Creating and Visualizing Decision Trees with Python

Decision trees are the building blocks of some of the most powerful supervised learning methods that are used today. A decision tree is basically a binary tree flowchart where each node splits a group of observations according to some feature variable. The goal of a decision tree is to split your data into groups such that every element in one group belongs to the same category. Decision trees can also be used to approximate a continuous target variable. In that case, the tree will make splits such that each group has the lowest mean squared error.

One of the great properties of decision trees is that they are very easily interpreted. You do not need to be familiar at all with machine learning techniques to understand what a decision tree is doing. Decision tree graphs are very easily interpreted, plus they look cool! I will show you how to generate a decision tree and create a graph of it in a Jupyter Notebook (formerly known as IPython Notebooks). In this example, I will be using the classic iris dataset. Use the following code to load it.

import sklearn.datasets as datasets
import pandas as pd
df=pd.DataFrame(, columns=iris.feature_names)

Sklearn will generate a decision tree for your dataset using an optimized version of the CART algorithm when you run the following code.

from sklearn.tree import DecisionTreeClassifier

You can also import DecisionTreeRegressor from sklearn.tree if you want to use a decision tree to predict a numerical target variable. Try switching one of the columns of df with our y variable from above and fitting a regression tree on it.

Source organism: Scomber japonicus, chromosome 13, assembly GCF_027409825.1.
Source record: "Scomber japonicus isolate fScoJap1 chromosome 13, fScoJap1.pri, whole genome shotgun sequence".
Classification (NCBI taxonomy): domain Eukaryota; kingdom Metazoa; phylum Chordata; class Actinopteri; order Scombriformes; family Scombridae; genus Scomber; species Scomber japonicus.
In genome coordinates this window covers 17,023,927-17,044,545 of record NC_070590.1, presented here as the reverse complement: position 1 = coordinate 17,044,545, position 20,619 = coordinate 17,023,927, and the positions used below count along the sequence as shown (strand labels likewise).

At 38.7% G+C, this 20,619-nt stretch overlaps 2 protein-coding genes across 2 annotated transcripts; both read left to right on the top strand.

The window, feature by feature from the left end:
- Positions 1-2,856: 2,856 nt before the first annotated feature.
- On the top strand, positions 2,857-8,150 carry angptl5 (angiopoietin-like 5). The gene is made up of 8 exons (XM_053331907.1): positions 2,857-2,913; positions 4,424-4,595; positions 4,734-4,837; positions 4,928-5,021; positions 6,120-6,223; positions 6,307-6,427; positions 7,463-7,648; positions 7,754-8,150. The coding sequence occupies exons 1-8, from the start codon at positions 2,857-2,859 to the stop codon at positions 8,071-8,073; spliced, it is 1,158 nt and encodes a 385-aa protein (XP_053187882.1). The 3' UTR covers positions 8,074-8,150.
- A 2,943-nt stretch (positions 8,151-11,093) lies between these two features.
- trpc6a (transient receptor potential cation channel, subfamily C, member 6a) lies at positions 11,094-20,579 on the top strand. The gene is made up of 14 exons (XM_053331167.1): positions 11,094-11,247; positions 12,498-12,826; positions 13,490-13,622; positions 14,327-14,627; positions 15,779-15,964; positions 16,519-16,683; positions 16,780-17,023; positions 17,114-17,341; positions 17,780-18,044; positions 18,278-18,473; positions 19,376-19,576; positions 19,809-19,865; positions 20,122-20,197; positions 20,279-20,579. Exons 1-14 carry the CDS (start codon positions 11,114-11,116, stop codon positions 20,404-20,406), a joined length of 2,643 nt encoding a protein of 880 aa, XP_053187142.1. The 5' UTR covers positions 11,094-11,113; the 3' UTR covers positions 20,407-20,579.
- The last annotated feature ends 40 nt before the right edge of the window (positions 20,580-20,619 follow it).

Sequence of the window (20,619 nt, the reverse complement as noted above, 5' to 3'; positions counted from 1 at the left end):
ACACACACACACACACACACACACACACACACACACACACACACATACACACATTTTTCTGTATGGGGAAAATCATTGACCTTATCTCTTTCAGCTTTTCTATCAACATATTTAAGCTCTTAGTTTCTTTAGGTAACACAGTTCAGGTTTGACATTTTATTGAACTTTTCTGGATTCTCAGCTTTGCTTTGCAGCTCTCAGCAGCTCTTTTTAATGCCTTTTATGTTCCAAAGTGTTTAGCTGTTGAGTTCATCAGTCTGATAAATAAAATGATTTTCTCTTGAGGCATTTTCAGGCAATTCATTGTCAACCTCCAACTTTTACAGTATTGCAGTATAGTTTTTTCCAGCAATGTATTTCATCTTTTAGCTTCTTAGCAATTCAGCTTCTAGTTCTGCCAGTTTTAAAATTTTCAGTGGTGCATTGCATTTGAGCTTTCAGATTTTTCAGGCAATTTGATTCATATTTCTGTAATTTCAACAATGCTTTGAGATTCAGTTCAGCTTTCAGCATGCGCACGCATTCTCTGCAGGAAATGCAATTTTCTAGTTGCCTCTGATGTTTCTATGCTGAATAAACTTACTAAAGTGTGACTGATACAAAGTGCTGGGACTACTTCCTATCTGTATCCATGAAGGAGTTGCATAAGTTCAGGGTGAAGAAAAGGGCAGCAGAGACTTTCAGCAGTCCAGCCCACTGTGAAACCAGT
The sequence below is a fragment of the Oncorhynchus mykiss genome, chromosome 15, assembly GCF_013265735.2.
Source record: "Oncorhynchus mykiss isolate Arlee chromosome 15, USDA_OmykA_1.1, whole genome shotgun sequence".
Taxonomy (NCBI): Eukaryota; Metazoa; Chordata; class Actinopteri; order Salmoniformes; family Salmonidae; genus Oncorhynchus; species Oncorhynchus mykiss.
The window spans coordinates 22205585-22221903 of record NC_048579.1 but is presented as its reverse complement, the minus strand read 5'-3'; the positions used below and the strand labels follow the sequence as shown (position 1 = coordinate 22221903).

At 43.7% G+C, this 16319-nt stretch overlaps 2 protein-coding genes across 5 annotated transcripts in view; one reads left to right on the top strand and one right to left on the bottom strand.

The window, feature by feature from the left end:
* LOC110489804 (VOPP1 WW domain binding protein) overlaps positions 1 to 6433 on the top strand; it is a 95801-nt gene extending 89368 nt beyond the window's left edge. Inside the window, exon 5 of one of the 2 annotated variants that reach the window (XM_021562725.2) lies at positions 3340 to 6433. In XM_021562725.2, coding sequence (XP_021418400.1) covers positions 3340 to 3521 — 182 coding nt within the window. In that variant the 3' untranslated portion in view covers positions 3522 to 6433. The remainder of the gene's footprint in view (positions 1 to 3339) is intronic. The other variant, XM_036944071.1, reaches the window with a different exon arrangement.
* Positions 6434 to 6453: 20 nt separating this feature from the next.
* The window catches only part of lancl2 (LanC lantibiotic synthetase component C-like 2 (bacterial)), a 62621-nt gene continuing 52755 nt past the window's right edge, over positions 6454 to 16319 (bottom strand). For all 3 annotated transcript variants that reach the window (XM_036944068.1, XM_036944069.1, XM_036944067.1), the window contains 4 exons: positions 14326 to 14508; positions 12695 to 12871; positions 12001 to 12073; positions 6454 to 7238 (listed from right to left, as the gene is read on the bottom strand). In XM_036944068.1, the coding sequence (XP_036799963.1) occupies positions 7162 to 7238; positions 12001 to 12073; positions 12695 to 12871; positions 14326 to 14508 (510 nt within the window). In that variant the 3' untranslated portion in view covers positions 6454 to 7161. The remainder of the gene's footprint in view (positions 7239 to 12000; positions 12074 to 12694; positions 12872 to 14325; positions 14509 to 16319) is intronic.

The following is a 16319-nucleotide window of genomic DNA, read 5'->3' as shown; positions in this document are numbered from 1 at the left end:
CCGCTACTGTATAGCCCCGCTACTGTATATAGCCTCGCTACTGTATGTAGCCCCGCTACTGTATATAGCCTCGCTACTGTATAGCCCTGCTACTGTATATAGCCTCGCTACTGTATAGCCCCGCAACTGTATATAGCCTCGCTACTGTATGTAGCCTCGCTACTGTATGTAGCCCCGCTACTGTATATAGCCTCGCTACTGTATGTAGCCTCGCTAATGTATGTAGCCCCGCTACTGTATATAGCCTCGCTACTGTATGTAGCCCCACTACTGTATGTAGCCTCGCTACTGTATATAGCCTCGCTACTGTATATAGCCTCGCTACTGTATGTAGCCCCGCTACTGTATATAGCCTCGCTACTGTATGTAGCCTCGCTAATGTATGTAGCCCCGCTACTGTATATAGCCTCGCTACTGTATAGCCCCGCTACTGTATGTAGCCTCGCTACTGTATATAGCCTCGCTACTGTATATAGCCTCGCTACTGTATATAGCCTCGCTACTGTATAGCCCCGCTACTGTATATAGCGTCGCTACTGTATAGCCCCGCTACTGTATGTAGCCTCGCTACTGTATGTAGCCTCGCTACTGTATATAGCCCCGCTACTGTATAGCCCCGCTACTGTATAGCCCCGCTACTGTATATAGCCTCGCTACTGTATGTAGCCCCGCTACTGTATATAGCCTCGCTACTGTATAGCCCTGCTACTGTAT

Now that we have a decision tree, we can use the pydotplus package to create a visualization for it.

from sklearn.externals.six import StringIO  
from IPython.display import Image
from sklearn.tree import export_graphviz
import pydotplus
dot_data = StringIO()export_graphviz(dtree, out_file=dot_data,
filled=True, rounded=True,
graph = pydotplus.graph_from_dot_data(dot_data.getvalue())

The ‘value’ row in each node tells us how many of the observations that were sorted into that node fall into each of our three categories. We can see that our feature X2, which is the petal length, was able to completely distinguish one species of flower (Iris-Setosa) from the rest.

The biggest drawback to decision trees is that the split it makes at each node will be optimized for the dataset it is fit to. This splitting process will rarely generalize well to other data. However, we can generate huge numbers of these decision trees, tuned in slightly different ways, and combine their predictions to create some of our best models today.

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